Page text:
Follina Abbey
Follina Abbey

Cison di Valmarino and the Artisans Festival

Cison di Valmarino is worth a visit especially during Artigianato Vivo, an event focused on craftsmanship. Scattered around the village, along the streets and inside old barns and houses, you’ll have the chance to admire and buy ornaments for the house, bijoux, bags, clothes, toys, and much more, all handmade by Italian artisans. It is one of the best events of this kind in my region. And it takes place twice a year, in August and December.

La Muda, the oldest tavern in the Veneto

At this point, you can take another detour… if it’s lunchtime. In 15 minutes, along a road uphill and some hairpin turns, you can reach La Muda di San Boldo, the oldest tavern in the Veneto region. It dates back to 1470. Learn more at Osteria La Muda.

Revine Lakes

Or, you can proceed towards the lakes of Revine Lago (two small lakes where you can bathe in summer, hike, or visit the Livelet Archeological Park, with the reconstruction of an environment typical of this area between the Neolithic, Copper Age and Bronze Age). 

The murales road of Tarzo

South of the lakes, there’s the murales road of Tarzo. On the facades of some houses, you can see nice paintings depicting scenes of rural life. 

Slow food, goose-based lunch

Matteo and I tried the Agriturismo Mondragon for a Sunday lunch. I have to warn you. Here all the menu is goose-based. In fact, they have geese breeding. To be more precise, they’re one of the two places left in the Veneto to produce a Slow Food product, Oca in Onto, meaning goose in fat. It’s a kind of confit, that allows keeping the meat for months. And it’s delicious. The Agriturismo is very rustic, but the food was excellent. On Sunday, the menu is set: cold cuts, goose liver, tagliatelle with goose sauce, pumpkin barley, split-roast pork and goose, cake. With 2 glasses of wine, 2 bottles of water, 2 caffé €55. Plus, the owner Manuela is very nice and funny.

Vittorio Veneto and the Serravalle neighborhood

Then reach Vittorio Veneto to see the war memorials, the Vittorio Veneto battle museum, and the beautiful Serravalle neighborhood

Serravalle di Vittorio Veneto
Serravalle di Vittorio Veneto

Caglieron Caves

Not far from Vittorio Veneto, there’s also a natural attraction worth a visit,  The Caglieron Caves, le grotte del Caglieron. It’s a simple excursion, that does not require hours of walking, but allows you to see a peculiar landscape. Learn more at Caglieron Caves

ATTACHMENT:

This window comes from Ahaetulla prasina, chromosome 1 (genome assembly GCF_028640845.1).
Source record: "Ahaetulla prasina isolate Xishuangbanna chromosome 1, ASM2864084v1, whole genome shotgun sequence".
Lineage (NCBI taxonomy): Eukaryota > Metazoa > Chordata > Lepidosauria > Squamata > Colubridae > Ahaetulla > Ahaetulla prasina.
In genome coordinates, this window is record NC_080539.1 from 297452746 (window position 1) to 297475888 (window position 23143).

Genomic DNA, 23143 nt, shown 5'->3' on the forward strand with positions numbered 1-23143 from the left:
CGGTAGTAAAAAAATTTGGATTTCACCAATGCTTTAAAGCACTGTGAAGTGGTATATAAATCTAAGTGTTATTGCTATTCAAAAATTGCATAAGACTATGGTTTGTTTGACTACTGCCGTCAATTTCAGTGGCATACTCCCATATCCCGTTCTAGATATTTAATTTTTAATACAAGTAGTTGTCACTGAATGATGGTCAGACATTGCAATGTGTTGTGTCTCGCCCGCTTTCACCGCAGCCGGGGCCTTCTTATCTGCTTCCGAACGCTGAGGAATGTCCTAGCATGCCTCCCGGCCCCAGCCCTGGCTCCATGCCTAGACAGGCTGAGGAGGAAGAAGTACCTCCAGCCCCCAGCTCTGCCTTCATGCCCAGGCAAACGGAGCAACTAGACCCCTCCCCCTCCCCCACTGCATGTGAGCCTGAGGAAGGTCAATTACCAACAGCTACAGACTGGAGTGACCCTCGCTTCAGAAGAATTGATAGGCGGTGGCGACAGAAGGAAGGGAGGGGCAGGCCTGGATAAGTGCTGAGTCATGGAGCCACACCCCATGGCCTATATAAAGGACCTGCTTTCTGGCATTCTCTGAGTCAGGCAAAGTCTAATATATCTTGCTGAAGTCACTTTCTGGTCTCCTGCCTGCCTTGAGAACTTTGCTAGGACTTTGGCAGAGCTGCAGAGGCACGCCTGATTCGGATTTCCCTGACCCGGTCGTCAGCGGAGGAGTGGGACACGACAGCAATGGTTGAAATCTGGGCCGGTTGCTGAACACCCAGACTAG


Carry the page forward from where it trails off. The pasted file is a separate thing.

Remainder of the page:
The lovely Conegliano

Back on the Prosecco road, you can reach Conegliano. It is a lovely small town, worth a visit for the Castle, the Cathedral, the Battuti Hall, and the enchanting main street, via XX Settembre. I’m going to write a post dedicated only to Conegliano asap.  

Detour to see the 2 Castles

After a visit to Conegliano, you can decide to take a detour to reach the Castle of San Salvatore and the Castle of Collalto. The first one is a lovely setting for events and it’s only visitable on certain special occasions. I visited it on occasion of the Primavera del Prosecco. This time, Matteo and I just drove near there and we stopped to take this photo.

San Salvatore Castle Susegana, Prosecco road itinerary
San Salvatore Castle Susegana

The latter is sadly abandoned, so we only saw it from the road.

Collalto Castle, Prosecco road itinerary
Collalto Castle

San Pietro di Feletto Parish

If you want to go on along the Prosecco road, you can now head towards San Pietro di Feletto, where I suggest you visit the Pieve, the parish church dating back to 1100.

Not far from here, if you like dairy products you must stop at the Cheese Bar of Latteria Perenzin. Here, you can grab a bite, book cheese tastings, and buy some local products (not only cheese). I hope to come back one day to visit the factory. 

Latteria Perenzin Cheese Bar, Prosecco road itinerary
Latteria Perenzin Cheese Bar